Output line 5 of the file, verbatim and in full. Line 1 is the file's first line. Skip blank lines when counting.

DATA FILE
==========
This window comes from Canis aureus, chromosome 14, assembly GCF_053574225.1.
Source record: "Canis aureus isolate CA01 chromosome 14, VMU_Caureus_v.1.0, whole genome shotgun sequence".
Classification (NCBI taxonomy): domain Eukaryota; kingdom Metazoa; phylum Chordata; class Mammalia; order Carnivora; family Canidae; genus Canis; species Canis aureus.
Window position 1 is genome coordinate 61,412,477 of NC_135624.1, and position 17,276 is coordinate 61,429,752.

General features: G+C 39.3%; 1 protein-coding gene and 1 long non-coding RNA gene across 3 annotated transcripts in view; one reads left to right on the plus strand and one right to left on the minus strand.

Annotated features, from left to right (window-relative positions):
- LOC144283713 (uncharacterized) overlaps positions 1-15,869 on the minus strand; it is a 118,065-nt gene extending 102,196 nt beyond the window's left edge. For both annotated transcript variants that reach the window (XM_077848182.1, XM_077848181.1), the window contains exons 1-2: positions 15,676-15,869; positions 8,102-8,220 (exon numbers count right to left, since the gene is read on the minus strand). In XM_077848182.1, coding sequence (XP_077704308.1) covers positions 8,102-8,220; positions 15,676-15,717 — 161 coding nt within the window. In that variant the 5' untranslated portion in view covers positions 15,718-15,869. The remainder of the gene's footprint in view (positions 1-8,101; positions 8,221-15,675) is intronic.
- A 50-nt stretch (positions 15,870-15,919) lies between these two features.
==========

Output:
General features: G+C 39.3%; 1 protein-coding gene and 1 long non-coding RNA gene across 3 annotated transcripts in view; one reads left to right on the plus strand and one right to left on the minus strand.